The fight by General Motors workers is winning broad support in the working class across the US and internationally. The issues being raised by GM workers such as the abuse of temporary part-time and contract workers particularly resonates among workers in the auto parts industry, which is increasingly based on the super-exploitation of younger workers.
The World Socialist Web Site Autoworker Newsletter recently spoke to Sharmaine, a young auto parts worker in Michigan about the issues raised in the strike of GM workers and the issues auto parts workers face.
Starting wages for auto parts workers can be as low as $9 an hour while workers face long hours and abominable conditions. This situation is largely the outcome of the intervention of the United Auto Workers (UAW). Beginning in the 1980s the UAW sabotaged a series of strikes at auto parts plants, leading to a wave of wage cutting. Then, beginning in the 1990s the Detroit-based auto companies began spinning off their parts divisions, creating lower wage subsidiaries.
Facing near-poverty wages and unsafe conditions earlier this year, auto parts workers employed by French-based Faurecia struck in Saline, Michigan. However, the UAW ended the strike just as it began to have a broader impact. It then rammed through a sellout deal that failed to address abusive conditions at the factory.
Now GM and other automakers are demanding these same types of conditions be brought into auto assembly plants through the expanded use of temporary and contract workers employed at vastly inferior pay and conditions.
At the same time the strike by GM workers illustrates workers enormous power, given the integrated character of the global auto industry. The walkout has led to the shutdown of plants and the disruption of operations in Mexico and Canada. US supplier plants have reportedly also been affected including Nexteer Automotive, American Axle, Magna, Lear and Aptiv.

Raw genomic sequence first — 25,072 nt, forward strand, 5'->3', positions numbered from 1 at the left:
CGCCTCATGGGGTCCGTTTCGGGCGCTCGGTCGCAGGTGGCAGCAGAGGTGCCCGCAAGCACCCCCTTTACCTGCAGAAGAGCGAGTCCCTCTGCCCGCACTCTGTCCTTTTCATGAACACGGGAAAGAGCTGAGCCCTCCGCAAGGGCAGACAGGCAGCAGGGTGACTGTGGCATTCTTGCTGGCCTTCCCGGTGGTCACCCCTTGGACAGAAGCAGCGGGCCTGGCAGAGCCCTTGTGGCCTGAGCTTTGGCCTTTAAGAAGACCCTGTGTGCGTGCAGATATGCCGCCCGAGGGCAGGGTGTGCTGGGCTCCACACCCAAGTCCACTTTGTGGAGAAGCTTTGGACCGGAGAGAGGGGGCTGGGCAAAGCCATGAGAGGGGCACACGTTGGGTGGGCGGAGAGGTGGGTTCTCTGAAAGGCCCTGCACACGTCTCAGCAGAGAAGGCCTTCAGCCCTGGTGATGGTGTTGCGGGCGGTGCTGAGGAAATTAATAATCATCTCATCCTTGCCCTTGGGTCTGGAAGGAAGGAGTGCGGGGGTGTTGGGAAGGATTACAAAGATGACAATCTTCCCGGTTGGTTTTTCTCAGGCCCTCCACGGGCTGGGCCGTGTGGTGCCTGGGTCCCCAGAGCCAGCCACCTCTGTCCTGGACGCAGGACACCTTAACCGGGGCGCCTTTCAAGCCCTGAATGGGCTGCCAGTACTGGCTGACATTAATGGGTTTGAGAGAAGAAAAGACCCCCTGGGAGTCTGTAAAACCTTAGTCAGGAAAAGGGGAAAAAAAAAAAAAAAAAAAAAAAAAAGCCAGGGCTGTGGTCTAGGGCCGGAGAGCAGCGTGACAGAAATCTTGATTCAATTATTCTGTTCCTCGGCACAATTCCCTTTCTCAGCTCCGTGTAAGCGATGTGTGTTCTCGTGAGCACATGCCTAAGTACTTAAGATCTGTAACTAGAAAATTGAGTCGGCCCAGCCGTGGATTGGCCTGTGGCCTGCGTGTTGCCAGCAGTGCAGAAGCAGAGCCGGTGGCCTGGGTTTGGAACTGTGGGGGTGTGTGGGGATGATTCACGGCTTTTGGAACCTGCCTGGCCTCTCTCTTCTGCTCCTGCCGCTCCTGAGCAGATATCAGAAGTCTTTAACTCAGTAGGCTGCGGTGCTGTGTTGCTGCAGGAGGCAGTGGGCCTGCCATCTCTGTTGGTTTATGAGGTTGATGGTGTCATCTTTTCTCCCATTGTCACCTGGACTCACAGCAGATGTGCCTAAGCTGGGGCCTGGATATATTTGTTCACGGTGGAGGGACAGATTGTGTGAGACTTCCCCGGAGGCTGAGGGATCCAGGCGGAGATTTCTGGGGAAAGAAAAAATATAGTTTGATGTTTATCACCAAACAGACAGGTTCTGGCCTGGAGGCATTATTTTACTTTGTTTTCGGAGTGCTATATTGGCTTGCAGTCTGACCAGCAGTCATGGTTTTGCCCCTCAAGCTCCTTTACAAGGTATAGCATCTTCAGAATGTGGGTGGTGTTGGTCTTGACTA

“It would be wonderful if the GM strike expanded to the other auto plants and the plants where people like me work,” said Sharmaine. “There are a lot of people who are in the same situation that I am in and who are treated in the exact same way.
“Right now I am between jobs, and that really hurts. I did apply for the new jobs at Chrysler, that is, I qualified in the pre-approval process. With the strike and everything going on I wasn't really in the mindset to put the application in. I would have thought that it would have been on hold for now!
“Though I am 25 years old I have worked in four different plants already. Some made parts for auto, others did other things. One was a Chrysler supplier. I work extremely hard when I have a job and I am desperately looking for a new job when I don’t.
“Everyone has the right to have a decent job at my age. Just because we’re young does not mean we shouldn't be paid properly. I’m not the only one. There are a lot of people who work in these factories for 30, 60 or 90 days and then they fire us before we ever make it to regular pay. We even work harder, just because we want to get hired into that regular job.
“We work twelve-hour days at these places. We work these hours and go like this for four or five days a week. Sometimes we get overtime hours. We will go to a plant and sometimes there are people with six or seven years (seniority) doing exactly the same job that we are doing but they're getting a lot more money than the $9.45 minimum wage we get. It's not fair for us to come in and work to make the company so profitable, to work as hard as we do, and we cannot make enough money to live.
“We work longer, harder, for less money. We make the company profitable, but they don’t hire us in. When we are fired, they just say they don’t need us anymore. Then they turn around and hire other people into those same minimum wage jobs, tell them to work hard and don’t miss a day and don’t be late. The people do that because they need a job and then they are fired anyway.
“Everything I am explaining is happening to other people and is also the exact story of my life. That is why I think it would be wonderful if we could expand the GM strike to the other auto plants and to the other suppliers and smaller plants like the ones where I have worked.
“I feel irritated and disappointed about how bad the situation is. Sometimes it makes me get to the point where I don't even want to work. It's difficult when you can't find a job that pays enough to live. We have kids, we have bills, we are no different than anybody else; so why are we treated this way?
“They are pushing us all the time so they can make the money. I ask myself all the time ‘What more do you have to do to get a hired in?’”
“I'm going to reach out to my family and friends with your articles,” she told the Autoworker Newsletter. “I know a lot of them work in the auto industry. I know a lot of young people that are going through what I am going through. I want to see this changed.”